Wednesday, September 10, 2008

Another dated 1960s movie

Last night I finally watched the 1968 version of The Thomas Crown Affair for the first time. Caper movies can be fun, and I generally enjoy the conservative design style of the late 1950s and 1960s, which is much in evidence here. But, there's something about The Thomas Crown Affair that didn't quite do it for me.

Steve McQueen stars as Thomas Crown, a wealthy arbitrageur who is bored with life, and decides to liven things up by planning an executing a bank robbery in late-1960s Boston (seeing vintage Boston in color is one of the nice things about the movie). The robbery goes well, with all of the conspirators getting their money, until the insurance company comes onto the scene. They're represented Vicki Anderson (played by Faye Dunaway), a 1960s-beautiful insurance investigator who quickly plays a hunch that Crown is the man behind the robbery, and will stop at almost nothing to get her man.

It's here that the movie begins to falter. Crown and Anderson develop what is an almost impossible relationship, in which she is basically stalking him, and he more or less lets her. The height of the absurdity is reached during an extended sequence in which the two play a game of chess, during which Anderson seems to be doing everything she can to try to arouse Crown sexually. I almost expected to see Faye Dunaway knock all the pieces to the floor with a sweeping gesture of her arm, get up on the chessboard, and.... Well, The Thomas Crown Affair isn't a porno movie.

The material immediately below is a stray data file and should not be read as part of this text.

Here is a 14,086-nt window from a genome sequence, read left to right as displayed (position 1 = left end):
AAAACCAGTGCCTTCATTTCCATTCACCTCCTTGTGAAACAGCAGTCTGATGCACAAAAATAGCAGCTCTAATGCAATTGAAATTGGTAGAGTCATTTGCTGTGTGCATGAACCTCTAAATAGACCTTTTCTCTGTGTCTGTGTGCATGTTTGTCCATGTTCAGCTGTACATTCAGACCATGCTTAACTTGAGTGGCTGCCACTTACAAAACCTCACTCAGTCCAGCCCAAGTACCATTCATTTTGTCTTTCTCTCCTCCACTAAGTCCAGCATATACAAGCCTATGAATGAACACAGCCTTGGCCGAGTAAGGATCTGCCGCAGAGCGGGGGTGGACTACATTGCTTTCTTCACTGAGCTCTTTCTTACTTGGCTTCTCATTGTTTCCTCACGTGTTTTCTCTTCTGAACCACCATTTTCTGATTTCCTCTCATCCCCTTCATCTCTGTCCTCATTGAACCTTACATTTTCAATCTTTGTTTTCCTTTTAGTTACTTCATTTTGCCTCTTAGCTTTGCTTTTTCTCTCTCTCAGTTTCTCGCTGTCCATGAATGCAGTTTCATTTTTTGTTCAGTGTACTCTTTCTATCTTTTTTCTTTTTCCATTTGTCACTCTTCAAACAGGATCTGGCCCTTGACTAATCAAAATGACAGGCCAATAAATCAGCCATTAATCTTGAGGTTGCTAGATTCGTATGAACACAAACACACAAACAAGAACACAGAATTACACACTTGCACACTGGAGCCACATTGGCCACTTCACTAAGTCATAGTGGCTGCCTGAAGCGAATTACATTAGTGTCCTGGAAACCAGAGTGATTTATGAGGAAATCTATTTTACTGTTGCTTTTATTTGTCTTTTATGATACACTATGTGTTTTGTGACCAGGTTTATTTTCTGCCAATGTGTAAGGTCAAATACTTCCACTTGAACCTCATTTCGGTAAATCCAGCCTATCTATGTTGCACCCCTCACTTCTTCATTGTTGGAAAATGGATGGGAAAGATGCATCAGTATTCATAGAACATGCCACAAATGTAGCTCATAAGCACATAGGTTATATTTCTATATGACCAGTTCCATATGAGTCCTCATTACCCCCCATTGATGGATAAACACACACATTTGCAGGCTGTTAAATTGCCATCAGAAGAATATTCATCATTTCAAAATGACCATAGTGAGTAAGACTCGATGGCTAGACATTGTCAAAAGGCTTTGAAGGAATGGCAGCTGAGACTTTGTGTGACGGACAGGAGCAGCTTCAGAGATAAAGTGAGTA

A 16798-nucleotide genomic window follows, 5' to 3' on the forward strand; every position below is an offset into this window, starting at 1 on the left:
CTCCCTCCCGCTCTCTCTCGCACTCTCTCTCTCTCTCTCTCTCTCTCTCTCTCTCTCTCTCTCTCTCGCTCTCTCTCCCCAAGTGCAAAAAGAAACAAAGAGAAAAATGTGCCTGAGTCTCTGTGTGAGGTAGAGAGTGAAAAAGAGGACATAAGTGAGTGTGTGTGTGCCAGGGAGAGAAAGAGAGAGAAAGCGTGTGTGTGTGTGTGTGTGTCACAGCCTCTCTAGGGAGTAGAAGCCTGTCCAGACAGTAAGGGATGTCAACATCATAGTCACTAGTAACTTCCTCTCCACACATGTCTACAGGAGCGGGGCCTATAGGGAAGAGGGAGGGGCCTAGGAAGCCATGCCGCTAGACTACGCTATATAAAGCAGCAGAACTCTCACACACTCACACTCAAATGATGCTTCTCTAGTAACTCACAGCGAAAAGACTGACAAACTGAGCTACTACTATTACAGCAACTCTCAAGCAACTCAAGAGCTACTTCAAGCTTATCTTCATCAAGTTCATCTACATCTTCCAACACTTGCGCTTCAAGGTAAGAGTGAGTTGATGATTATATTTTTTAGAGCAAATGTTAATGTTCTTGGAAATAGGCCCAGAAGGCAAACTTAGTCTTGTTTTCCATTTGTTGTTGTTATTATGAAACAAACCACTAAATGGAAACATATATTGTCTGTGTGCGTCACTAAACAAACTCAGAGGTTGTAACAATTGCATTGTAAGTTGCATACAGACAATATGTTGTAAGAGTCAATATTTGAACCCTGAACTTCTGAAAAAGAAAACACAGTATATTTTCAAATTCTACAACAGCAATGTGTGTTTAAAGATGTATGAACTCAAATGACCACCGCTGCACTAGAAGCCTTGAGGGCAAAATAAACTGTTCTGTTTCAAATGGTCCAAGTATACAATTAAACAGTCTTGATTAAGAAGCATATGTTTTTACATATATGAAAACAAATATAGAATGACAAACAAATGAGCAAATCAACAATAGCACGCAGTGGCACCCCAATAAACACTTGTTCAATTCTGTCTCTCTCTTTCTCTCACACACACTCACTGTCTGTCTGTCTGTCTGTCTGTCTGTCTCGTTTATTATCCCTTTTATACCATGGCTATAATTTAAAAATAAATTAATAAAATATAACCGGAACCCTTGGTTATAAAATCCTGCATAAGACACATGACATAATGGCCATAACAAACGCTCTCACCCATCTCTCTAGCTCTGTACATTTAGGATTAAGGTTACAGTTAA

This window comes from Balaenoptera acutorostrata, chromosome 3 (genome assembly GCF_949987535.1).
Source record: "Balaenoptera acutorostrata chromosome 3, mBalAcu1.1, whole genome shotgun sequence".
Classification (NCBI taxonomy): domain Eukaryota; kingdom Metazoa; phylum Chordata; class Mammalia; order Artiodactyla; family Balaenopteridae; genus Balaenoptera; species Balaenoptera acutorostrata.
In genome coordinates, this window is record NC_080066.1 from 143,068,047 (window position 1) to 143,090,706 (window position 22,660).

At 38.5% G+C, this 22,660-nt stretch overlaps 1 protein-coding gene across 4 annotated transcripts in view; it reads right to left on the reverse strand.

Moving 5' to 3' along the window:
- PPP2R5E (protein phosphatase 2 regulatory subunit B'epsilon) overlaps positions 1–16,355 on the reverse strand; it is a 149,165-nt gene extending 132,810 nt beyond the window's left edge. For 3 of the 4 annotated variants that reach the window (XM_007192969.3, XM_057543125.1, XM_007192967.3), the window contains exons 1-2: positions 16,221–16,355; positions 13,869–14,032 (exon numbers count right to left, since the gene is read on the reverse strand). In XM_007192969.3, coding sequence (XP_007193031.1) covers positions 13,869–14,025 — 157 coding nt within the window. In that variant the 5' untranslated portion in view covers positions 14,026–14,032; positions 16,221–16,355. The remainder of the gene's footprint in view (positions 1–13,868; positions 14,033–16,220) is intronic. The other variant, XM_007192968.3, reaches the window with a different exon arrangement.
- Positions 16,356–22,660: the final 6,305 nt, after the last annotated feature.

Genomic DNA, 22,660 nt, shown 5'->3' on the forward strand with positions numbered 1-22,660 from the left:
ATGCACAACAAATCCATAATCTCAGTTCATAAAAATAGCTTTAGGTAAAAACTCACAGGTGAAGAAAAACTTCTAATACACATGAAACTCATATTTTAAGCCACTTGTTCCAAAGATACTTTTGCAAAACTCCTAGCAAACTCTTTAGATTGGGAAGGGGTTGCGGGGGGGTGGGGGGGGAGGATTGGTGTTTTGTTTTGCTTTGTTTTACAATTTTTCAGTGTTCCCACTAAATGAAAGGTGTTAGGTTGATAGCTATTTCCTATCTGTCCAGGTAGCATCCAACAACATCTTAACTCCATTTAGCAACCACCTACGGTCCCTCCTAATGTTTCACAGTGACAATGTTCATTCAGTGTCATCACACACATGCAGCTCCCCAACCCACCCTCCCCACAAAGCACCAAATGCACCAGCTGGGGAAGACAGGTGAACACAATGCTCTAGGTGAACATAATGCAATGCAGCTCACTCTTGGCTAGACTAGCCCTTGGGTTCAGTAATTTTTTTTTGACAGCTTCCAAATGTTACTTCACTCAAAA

There are other dated touches to the movie. Dunaway's hideous bun (obvious even in the overhead shot) is far more intrusive than any of the ghastly hair styles that Sydney Guilaroff or Helen Hunt gave their actresses back in the 40s, and there's the MOR music. Much like the song "It's a Sometimes World" in Yours, Mine, and Ours, the opening song "Windmills of Your Mind" tries to be upbeat, but comes across as more of a dirge. Topping it all off is the camera work. This being a 1960s movie, there are a number of pointless long zooms. But more distinctive for The Thomas Crown Affair is the use of multiple images on screen at one time, with the screen being divided up like a Piet Mondrian painting, each section being filled with a different image (or, in many cases, some images taking up multiple sections). I'm sure director Norman Jewison -- a talented man whose other work includes In the Heat of the Night and Fiddler on the Roof -- thought he was being clever. Instead, the technique comes across as silly and contrived.

The Thomas Crown Affair was remade in 1999 with Pierce Brosnan and Rene Russo taking the roles created by McQueen and Dunaway. (Dunaway as a small role in the remake as Thomas Crown's psychoanalyst.) Both versions are available on DVD, for you to watch any time you wish, and judge for yourself which is the better version.

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